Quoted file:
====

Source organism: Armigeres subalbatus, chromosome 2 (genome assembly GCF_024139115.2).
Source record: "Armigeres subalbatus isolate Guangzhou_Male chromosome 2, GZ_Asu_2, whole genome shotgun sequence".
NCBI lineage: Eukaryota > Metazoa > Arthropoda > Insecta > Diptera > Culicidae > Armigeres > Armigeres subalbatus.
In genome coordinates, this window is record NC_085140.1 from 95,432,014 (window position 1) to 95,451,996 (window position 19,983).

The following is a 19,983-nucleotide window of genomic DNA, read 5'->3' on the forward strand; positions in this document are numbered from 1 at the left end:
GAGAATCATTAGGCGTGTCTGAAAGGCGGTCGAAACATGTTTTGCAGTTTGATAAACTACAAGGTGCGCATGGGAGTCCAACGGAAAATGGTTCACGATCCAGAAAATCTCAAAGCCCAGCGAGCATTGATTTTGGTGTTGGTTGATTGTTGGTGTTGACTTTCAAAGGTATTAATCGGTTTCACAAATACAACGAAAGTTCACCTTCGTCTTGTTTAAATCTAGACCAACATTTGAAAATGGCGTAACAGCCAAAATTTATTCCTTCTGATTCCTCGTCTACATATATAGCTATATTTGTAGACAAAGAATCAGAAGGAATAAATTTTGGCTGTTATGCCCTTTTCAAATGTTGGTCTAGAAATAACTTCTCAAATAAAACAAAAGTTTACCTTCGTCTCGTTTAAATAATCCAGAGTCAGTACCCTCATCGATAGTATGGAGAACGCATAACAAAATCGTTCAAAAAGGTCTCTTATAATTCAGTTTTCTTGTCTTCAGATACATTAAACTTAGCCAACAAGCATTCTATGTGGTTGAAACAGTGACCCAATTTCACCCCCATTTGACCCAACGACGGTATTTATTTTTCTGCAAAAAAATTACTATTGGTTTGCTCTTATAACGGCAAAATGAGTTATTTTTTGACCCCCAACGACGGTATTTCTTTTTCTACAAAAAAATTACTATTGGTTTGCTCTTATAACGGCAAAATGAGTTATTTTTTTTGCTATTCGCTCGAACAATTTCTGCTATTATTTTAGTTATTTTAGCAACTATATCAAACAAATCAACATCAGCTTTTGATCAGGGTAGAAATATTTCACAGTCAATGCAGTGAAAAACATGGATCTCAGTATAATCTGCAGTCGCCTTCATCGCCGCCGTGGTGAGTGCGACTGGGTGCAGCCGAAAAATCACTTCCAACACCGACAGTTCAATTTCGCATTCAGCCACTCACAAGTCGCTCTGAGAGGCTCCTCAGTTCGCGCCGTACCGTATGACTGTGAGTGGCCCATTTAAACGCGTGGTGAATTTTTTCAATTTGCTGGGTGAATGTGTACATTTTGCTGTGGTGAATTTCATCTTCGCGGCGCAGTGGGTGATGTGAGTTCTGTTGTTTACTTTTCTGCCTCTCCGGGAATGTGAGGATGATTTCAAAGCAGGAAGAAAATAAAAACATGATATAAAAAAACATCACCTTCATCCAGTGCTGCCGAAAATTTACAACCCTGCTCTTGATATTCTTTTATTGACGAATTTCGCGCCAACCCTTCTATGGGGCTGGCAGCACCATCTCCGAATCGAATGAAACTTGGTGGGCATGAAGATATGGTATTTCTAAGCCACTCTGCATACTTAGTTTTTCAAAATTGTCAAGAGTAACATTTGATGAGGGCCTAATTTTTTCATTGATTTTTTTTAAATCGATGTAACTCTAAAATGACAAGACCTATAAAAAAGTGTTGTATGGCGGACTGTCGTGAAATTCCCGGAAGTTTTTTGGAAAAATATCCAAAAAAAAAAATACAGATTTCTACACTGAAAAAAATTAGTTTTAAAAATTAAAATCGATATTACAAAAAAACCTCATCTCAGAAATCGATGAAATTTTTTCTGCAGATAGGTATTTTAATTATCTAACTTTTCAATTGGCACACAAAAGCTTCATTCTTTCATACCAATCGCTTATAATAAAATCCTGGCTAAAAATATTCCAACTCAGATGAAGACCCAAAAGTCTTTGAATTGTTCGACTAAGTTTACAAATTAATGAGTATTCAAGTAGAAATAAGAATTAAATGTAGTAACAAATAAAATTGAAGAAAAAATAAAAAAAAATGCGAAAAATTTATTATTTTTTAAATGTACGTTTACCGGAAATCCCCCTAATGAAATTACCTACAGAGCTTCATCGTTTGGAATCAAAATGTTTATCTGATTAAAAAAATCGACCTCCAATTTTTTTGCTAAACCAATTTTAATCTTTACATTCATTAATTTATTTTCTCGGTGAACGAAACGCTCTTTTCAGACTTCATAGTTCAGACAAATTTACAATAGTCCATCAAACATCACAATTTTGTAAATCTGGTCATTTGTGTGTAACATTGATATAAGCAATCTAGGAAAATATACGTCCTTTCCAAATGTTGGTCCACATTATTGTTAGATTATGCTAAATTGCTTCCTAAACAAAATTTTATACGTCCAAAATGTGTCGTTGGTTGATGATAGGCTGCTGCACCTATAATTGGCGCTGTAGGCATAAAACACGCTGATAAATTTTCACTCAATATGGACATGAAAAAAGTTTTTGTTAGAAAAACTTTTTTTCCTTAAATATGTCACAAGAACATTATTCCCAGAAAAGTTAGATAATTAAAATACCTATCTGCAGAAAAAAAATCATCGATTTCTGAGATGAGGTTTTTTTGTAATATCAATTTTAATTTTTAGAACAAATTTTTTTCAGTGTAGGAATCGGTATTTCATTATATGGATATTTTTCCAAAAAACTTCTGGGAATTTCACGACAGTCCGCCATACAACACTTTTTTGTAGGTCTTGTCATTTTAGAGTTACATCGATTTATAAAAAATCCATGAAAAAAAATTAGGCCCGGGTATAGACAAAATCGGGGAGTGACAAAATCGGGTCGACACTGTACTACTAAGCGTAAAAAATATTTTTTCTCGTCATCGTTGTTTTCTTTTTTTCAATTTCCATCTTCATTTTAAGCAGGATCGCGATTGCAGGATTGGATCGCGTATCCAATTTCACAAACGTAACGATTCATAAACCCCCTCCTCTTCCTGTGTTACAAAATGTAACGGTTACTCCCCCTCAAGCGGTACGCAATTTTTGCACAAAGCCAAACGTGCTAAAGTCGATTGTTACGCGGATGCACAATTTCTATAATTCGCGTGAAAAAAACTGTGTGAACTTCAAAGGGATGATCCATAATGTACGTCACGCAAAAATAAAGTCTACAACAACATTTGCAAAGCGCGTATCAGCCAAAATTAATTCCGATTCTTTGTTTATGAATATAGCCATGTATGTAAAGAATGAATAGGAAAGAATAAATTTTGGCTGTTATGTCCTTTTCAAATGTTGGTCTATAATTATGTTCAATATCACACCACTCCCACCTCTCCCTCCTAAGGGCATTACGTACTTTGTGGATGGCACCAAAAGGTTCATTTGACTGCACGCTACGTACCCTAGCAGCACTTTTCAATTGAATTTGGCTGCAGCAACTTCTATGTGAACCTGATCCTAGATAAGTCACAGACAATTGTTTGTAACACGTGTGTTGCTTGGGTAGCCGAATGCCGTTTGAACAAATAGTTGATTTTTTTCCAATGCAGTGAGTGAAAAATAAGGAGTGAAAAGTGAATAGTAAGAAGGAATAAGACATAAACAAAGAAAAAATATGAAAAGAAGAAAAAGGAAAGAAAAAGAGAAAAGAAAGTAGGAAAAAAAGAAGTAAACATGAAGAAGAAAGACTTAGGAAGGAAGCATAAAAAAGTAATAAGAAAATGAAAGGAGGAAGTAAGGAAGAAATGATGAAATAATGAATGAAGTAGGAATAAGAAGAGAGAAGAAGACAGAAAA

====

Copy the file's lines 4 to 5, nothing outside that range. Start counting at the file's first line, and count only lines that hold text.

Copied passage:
In genome coordinates, this window is record NC_085140.1 from 95,432,014 (window position 1) to 95,451,996 (window position 19,983).

The following is a 19,983-nucleotide window of genomic DNA, read 5'->3' on the forward strand; positions in this document are numbered from 1 at the left end: